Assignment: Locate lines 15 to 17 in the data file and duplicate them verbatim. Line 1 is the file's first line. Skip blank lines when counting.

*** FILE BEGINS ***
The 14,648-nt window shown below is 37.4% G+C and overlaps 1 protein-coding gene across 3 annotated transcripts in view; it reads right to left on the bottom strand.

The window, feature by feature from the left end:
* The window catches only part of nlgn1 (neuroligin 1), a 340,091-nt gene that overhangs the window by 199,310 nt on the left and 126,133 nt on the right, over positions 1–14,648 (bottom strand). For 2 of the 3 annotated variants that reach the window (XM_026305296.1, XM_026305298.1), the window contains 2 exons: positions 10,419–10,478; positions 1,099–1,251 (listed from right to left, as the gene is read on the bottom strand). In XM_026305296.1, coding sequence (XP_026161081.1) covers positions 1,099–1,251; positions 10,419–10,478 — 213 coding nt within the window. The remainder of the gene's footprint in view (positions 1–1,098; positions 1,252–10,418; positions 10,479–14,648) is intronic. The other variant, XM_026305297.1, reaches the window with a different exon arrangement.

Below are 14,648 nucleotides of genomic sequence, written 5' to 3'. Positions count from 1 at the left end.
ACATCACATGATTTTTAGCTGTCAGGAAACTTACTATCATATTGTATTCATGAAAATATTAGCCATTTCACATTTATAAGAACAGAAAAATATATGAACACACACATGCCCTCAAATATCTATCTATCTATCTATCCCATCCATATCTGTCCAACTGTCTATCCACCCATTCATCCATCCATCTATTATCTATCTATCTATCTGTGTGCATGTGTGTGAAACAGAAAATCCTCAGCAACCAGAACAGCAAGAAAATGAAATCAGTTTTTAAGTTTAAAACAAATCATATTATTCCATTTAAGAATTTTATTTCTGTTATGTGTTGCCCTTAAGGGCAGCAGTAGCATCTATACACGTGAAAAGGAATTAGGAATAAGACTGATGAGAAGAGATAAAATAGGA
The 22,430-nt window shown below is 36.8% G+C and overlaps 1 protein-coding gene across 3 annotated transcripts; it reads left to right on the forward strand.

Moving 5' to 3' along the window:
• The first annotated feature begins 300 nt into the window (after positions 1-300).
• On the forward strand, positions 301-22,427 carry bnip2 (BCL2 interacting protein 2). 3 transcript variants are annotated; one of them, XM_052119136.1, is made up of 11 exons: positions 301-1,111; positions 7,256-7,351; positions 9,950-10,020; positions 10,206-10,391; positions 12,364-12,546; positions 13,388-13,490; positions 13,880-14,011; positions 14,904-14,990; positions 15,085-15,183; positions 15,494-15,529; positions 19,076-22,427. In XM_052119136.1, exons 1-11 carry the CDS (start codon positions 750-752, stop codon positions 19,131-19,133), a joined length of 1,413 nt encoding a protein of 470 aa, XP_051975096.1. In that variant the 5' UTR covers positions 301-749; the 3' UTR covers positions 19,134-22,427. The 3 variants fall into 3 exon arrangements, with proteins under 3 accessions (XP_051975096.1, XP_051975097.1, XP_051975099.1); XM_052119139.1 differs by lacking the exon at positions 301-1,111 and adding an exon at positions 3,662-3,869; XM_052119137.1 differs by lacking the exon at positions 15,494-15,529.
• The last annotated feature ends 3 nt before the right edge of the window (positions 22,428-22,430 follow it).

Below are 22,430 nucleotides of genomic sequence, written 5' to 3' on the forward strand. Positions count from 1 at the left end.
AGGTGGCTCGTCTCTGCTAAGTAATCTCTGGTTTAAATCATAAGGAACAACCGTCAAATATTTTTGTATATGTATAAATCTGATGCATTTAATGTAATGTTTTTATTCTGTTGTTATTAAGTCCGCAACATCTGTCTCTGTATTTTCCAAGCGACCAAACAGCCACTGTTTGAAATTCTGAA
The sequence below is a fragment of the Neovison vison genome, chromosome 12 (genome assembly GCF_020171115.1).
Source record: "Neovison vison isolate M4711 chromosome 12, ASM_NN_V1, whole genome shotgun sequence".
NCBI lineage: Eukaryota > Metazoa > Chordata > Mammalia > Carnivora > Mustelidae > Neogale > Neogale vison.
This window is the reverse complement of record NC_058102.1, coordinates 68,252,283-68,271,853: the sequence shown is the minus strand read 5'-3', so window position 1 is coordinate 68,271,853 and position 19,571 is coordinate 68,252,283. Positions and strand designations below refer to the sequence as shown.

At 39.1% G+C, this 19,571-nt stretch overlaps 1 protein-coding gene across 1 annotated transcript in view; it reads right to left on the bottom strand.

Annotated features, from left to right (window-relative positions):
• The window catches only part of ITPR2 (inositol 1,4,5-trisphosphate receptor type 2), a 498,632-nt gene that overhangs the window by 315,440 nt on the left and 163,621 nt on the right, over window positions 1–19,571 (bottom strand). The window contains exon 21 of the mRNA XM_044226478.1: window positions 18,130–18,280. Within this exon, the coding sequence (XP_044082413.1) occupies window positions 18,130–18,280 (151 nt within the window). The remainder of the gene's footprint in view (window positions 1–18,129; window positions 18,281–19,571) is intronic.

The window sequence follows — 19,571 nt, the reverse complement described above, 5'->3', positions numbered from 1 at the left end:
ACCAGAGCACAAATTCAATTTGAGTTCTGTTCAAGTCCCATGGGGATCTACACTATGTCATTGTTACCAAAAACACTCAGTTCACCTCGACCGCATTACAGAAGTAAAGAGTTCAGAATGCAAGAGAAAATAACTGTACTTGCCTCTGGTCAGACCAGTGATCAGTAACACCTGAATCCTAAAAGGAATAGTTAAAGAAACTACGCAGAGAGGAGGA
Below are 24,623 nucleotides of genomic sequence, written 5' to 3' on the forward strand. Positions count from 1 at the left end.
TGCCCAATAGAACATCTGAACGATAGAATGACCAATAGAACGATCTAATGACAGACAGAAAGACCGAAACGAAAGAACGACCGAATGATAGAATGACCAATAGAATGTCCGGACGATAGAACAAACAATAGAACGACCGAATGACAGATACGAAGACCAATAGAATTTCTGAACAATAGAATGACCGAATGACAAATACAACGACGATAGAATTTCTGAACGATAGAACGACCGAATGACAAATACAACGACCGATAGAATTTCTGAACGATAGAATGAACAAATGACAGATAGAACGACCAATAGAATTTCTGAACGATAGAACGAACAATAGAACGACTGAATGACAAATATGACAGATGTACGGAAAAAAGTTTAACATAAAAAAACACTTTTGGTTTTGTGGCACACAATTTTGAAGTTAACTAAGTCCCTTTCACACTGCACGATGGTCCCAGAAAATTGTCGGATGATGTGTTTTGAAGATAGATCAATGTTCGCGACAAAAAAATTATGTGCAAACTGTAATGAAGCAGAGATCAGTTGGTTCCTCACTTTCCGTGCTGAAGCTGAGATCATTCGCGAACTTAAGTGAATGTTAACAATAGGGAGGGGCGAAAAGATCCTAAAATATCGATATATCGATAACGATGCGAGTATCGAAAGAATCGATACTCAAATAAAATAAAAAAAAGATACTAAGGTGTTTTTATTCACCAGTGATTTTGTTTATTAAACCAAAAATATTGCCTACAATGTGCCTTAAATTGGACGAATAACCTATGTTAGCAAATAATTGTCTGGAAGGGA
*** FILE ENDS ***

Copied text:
NCBI lineage: Eukaryota > Metazoa > Chordata > Mammalia > Carnivora > Mustelidae > Neogale > Neogale vison.
This window is the reverse complement of record NC_058102.1, coordinates 68,252,283-68,271,853: the sequence shown is the minus strand read 5'-3', so window position 1 is coordinate 68,271,853 and position 19,571 is coordinate 68,252,283. Positions and strand designations below refer to the sequence as shown.

At 39.1% G+C, this 19,571-nt stretch overlaps 1 protein-coding gene across 1 annotated transcript in view; it reads right to left on the bottom strand.